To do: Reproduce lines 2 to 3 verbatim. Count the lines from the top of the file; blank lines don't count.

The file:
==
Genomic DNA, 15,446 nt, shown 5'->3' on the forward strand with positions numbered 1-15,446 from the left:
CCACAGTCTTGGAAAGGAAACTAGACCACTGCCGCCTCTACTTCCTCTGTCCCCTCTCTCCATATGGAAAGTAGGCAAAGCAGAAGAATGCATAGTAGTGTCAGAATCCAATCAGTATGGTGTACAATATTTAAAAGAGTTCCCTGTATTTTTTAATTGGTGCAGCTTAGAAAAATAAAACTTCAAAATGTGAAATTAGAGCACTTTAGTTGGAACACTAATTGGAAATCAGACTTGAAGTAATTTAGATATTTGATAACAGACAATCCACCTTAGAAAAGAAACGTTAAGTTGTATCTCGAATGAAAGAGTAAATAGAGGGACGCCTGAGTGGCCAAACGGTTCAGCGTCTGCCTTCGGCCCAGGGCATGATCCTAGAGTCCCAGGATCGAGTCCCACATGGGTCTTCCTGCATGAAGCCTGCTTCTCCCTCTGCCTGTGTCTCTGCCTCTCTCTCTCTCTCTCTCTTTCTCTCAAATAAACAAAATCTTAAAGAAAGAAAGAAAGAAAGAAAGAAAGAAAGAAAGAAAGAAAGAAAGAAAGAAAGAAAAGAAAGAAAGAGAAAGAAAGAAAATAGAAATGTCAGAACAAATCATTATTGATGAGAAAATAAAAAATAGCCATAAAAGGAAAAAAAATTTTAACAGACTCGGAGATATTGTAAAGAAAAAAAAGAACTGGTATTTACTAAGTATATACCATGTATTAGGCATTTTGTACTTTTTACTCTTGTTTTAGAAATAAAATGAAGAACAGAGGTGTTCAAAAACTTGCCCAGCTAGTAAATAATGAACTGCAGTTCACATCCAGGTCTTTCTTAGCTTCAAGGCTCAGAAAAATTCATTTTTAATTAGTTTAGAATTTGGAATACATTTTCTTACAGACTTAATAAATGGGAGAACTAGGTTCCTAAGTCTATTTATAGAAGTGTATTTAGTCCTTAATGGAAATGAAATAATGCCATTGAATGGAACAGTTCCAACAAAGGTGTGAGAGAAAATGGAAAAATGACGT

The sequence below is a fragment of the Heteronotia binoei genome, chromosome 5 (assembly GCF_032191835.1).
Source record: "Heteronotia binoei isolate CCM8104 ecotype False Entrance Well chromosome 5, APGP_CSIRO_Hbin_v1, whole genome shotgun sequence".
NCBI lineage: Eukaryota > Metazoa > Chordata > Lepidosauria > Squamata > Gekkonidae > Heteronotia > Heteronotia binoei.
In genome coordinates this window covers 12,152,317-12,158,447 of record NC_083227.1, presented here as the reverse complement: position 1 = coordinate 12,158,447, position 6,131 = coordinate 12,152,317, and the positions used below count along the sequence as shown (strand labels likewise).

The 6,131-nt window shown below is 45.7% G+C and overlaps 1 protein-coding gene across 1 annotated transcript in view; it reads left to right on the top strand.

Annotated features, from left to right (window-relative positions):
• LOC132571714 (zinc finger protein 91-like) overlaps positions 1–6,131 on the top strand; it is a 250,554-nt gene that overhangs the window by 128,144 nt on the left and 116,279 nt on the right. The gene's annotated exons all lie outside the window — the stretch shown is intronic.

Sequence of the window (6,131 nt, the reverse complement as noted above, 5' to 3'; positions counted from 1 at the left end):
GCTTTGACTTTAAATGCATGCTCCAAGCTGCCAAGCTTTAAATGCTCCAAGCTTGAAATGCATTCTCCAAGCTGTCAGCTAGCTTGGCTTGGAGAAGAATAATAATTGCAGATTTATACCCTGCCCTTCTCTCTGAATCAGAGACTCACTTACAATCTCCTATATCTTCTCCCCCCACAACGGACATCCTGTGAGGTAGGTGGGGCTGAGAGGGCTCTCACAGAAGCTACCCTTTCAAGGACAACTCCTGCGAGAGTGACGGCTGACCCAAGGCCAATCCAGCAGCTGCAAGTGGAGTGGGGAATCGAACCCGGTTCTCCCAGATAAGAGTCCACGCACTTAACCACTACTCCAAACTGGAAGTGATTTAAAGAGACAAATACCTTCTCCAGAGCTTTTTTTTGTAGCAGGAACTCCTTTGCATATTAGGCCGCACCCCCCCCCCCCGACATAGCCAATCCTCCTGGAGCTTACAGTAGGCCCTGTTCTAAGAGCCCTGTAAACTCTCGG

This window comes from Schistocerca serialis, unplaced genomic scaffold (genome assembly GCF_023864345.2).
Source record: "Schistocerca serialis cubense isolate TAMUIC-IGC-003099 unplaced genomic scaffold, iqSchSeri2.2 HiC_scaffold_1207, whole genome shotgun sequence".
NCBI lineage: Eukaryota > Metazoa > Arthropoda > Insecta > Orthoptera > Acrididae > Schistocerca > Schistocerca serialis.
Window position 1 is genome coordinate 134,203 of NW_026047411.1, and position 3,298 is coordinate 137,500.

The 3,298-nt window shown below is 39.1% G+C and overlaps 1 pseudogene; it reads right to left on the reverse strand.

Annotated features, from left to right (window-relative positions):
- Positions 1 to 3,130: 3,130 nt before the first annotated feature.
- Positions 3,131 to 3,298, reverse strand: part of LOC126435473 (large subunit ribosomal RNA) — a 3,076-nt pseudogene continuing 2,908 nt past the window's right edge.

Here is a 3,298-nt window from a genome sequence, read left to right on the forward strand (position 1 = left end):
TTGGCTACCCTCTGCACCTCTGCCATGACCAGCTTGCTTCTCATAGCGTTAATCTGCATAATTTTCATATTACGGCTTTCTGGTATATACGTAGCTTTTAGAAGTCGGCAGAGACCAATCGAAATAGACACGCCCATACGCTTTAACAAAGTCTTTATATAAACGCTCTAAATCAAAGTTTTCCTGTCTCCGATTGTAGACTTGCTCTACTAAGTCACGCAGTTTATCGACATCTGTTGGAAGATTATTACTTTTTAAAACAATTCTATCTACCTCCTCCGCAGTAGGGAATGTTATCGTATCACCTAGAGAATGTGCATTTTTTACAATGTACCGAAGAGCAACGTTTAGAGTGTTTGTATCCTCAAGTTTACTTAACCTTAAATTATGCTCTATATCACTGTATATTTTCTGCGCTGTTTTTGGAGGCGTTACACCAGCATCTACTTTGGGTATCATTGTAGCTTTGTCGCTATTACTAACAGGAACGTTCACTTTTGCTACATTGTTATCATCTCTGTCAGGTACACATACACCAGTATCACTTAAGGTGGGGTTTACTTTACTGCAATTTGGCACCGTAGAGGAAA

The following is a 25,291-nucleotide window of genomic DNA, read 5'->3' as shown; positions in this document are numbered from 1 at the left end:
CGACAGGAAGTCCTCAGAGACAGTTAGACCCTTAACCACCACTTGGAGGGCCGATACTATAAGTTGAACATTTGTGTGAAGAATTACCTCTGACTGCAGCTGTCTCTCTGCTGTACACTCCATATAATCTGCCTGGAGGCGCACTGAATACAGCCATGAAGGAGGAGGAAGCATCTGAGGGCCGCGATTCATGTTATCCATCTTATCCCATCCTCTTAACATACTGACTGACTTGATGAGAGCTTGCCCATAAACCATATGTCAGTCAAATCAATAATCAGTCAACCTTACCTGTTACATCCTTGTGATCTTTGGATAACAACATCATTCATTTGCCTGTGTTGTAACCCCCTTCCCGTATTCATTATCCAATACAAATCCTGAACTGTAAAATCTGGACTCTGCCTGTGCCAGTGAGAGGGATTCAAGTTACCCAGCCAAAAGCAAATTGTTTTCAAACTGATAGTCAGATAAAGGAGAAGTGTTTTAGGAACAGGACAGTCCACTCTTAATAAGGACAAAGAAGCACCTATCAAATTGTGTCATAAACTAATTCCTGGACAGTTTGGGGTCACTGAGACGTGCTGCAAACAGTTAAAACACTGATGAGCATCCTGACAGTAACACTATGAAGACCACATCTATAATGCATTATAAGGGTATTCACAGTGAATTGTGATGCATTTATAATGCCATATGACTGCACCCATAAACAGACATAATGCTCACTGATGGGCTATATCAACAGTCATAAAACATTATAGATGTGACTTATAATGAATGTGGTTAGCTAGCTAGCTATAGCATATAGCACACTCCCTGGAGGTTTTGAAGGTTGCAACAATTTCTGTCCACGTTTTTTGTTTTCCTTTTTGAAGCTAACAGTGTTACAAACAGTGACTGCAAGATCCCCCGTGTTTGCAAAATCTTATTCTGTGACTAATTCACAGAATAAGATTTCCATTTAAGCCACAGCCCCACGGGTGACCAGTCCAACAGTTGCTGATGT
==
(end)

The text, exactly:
CCACAGTCTTGGAAAGGAAACTAGACCACTGCCGCCTCTACTTCCTCTGTCCCCTCTCTCCATATGGAAAGTAGGCAAAGCAGAAGAATGCATAGTAGTGTCAGAATCCAATCAGTATGGTGTACAATATTTAAAAGAGTTCCCTGTATTTTTTAATTGGTGCAGCTTAGAAAAATAAAACTTCAAAATGTGAAATTAGAGCACTTTAGTTGGAACACTAATTGGAAATCAGACTTGAAGTAATTTAGATATTTGATAACAGACAATCCACCTTAGAAAAGAAACGTTAAGTTGTATCTCGAATGAAAGAGTAAATAGAGGGACGCCTGAGTGGCCAAACGGTTCAGCGTCTGCCTTCGGCCCAGGGCATGATCCTAGAGTCCCAGGATCGAGTCCCACATGGGTCTTCCTGCATGAAGCCTGCTTCTCCCTCTGCCTGTGTCTCTGCCTCTCTCTCTCTCTCTCTCTTTCTCTCAAATAAACAAAATCTTAAAGAAAGAAAGAAAGAAAGAAAGAAAGAAAGAAAGAAAGAAAGAAAGAAAGAAAGAAAAGAAAGAAAGAGAAAGAAAGAAAATAGAAATGTCAGAACAAATCATTATTGATGAGAAAATAAAAAATAGCCATAAAAGGAAAAAAAATTTTAACAGACTCGGAGATATTGTAAAGAAAAAAAAGAACTGGTATTTACTAAGTATATACCATGTATTAGGCATTTTGTACTTTTTACTCTTGTTTTAGAAATAAAATGAAGAACAGAGGTGTTCAAAAACTTGCCCAGCTAGTAAATAATGAACTGCAGTTCACATCCAGGTCTTTCTTAGCTTCAAGGCTCAGAAAAATTCATTTTTAATTAGTTTAGAATTTGGAATACATTTTCTTACAGACTTAATAAATGGGAGAACTAGGTTCCTAAGTCTATTTATAGAAGTGTATTTAGTCCTTAATGGAAATGAAATAATGCCATTGAATGGAACAGTTCCAACAAAGGTGTGAGAGAAAATGGAAAAATGACGT

The sequence below is a fragment of the Heteronotia binoei genome, chromosome 5 (assembly GCF_032191835.1).